cramming. Wishing them an easy "scheme" and successful effort on the morrow, we prefer to leave them.
“Naught that's mortal long can last,
Every body frigid laid.” The transition from the drudgery of Sophomore to the independence of the Junior year, the realization of the thought that they were now members of the “upper Classes,” and permission to engage behind North Middle in that manly occupation usually accorded to, as a known perogative of the Juniors, (we refer of course to their classic recreation, p-tch-ng c—ts,) the whole tenór, in short, of the Junior life was adapted to dispel the recollections of the past. The exertions of the Sophomore year and Biennial labor, seemed to have exhausted all the energy of study and to make them look upon the Junior as a year of pleasure. Every afternoon saw crews sauntering along Chapel street and displaying to the
gaze of lady passers the trim boating costume with its jaunty manof-war hat, and exquisite carelessly loose tie. Every moonlight evening swift boats shot out on the calm bay of New Haven, bearing fair freight to the Oh Fort or the Light, and the song of manly voices kept time to the oar-beat, or came floating on the waters in reply and challenge to the softer echoes from some favored boat, now and then perhaps accompanied by the sweet tones of the flute.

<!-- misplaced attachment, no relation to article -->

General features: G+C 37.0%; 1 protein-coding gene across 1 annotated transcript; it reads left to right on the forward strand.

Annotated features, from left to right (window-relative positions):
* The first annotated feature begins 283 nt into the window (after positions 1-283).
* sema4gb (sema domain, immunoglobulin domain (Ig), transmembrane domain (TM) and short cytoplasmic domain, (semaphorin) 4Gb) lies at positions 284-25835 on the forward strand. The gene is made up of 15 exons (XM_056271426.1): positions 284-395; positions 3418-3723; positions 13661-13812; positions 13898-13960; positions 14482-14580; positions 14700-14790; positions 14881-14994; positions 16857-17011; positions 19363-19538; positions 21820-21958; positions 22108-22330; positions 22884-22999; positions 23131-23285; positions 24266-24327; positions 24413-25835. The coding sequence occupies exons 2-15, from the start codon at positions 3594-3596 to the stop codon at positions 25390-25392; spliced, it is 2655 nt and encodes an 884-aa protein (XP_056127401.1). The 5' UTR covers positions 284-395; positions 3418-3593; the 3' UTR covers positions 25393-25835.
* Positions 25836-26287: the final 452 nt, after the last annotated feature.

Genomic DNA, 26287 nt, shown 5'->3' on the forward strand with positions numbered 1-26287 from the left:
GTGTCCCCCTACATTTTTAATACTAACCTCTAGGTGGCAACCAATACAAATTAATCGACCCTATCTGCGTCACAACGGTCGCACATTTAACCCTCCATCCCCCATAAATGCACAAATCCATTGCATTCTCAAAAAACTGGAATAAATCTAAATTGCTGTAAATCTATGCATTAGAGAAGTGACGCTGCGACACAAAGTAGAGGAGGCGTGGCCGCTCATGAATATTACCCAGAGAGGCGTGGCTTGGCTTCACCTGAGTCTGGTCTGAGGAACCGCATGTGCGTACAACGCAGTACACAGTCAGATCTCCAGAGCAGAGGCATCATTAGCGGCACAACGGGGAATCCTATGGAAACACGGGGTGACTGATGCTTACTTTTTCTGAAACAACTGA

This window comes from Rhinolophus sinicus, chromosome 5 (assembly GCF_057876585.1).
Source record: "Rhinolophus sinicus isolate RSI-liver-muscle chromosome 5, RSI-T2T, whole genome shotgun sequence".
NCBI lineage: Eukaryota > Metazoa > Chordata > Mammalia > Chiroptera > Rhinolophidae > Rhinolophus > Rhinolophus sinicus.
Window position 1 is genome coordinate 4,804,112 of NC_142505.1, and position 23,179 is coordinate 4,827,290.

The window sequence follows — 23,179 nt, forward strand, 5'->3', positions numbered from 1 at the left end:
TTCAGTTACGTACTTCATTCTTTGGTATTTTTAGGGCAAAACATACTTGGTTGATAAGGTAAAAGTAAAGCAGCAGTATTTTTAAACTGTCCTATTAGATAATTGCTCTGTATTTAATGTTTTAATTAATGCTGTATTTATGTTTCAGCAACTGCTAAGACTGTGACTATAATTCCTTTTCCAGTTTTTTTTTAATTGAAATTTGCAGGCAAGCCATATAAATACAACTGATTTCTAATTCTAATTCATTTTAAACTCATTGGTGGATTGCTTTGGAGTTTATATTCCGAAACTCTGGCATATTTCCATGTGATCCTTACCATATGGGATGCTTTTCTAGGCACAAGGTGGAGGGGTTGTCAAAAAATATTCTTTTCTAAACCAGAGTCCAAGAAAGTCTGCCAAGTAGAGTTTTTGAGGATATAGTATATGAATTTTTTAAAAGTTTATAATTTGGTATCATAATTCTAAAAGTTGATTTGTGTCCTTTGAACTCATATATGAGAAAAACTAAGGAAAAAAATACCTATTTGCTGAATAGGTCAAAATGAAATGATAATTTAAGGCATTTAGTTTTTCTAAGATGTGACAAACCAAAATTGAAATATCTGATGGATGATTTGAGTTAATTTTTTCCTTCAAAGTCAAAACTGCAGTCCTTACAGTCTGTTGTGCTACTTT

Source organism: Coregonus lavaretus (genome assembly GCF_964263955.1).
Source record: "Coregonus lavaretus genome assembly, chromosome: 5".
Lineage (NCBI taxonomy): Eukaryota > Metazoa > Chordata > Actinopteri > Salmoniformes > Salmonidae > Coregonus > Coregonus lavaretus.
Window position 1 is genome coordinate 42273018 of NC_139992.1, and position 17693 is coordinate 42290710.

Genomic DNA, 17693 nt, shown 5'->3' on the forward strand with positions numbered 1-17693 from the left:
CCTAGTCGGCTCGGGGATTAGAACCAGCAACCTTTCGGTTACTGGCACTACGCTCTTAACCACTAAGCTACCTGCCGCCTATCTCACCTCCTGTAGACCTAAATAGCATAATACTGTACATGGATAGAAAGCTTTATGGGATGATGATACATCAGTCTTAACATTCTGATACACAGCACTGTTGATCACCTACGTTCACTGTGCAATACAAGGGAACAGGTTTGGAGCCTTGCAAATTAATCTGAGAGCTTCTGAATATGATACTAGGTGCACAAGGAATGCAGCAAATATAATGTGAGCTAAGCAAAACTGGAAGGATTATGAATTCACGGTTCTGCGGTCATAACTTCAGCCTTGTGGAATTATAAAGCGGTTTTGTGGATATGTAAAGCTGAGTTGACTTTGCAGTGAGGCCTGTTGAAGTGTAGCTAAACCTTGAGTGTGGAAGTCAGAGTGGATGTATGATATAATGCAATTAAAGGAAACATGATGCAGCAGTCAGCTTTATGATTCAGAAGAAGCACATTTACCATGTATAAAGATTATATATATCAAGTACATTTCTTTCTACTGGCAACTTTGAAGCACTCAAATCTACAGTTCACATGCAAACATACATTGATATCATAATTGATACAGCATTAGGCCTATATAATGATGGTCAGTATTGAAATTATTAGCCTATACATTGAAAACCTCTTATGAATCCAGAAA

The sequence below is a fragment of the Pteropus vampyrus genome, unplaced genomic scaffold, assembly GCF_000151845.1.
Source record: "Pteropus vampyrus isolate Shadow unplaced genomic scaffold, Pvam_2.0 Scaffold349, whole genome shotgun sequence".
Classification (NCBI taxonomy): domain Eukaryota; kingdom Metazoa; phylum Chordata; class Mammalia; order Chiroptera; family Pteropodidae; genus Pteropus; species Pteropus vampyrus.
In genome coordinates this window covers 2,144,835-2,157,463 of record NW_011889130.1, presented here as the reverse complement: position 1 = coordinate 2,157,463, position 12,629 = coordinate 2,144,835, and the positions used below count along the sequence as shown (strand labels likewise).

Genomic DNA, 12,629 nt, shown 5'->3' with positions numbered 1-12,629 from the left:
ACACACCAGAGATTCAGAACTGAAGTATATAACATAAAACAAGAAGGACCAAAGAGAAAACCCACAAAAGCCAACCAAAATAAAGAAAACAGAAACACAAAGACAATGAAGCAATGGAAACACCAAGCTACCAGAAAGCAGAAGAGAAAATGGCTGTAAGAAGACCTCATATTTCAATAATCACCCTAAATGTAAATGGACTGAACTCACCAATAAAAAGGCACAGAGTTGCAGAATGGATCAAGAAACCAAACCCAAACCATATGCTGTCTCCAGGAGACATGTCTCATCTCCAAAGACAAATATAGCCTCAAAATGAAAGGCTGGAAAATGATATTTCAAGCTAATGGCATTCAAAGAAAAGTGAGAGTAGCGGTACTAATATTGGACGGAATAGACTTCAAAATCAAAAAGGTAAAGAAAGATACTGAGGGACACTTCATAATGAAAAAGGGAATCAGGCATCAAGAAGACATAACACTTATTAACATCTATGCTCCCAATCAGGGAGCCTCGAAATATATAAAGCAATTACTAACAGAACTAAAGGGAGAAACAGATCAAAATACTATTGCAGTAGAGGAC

Picnics were planned, and the rough sides of Mount Carmel, and the steeps of Roaring Brook lent their aid to pleasure, and were frequent witness of flirtations and good cheer. The old rooms of North Middle all at once seemed to become vocal
forth catches suited to the parlor or the serenade, rather than the smoky atmosphere or the boisterous merriment of College. Nor was this all, for, unlike the vocal Memnon, old North Middle sent forth sounds continually, far from sweet toned or harmonious; the violin squeaked, flute squealed, and flageolet burst forth in shrill screams at all seasons, to the great discomfiture of studious Freshmen on the ground floor, or the envious Sophomores in the room above. The handles of the foils were dusty and the boxing-gloves kicked in exile underneath the lounge; portraits of great musical composers had replaced the torn-down etchings which had portrayed “Tipton Slasher” and the glories of the
gamecock and the Union races. Mysterious looking parties, cloaked, and with
and to pour